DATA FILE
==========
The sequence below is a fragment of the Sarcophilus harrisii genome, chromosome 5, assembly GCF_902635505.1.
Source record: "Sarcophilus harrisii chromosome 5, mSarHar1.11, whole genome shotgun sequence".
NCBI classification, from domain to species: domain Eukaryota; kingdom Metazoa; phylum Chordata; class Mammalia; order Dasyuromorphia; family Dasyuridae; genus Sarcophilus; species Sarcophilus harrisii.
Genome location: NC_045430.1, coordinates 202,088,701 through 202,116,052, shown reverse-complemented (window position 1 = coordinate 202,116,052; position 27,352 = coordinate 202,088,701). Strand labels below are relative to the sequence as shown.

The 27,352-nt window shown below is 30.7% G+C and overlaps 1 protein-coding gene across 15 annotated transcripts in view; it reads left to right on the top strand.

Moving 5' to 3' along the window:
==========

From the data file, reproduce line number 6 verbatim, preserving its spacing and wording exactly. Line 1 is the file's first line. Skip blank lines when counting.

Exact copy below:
Moving 5' to 3' along the window: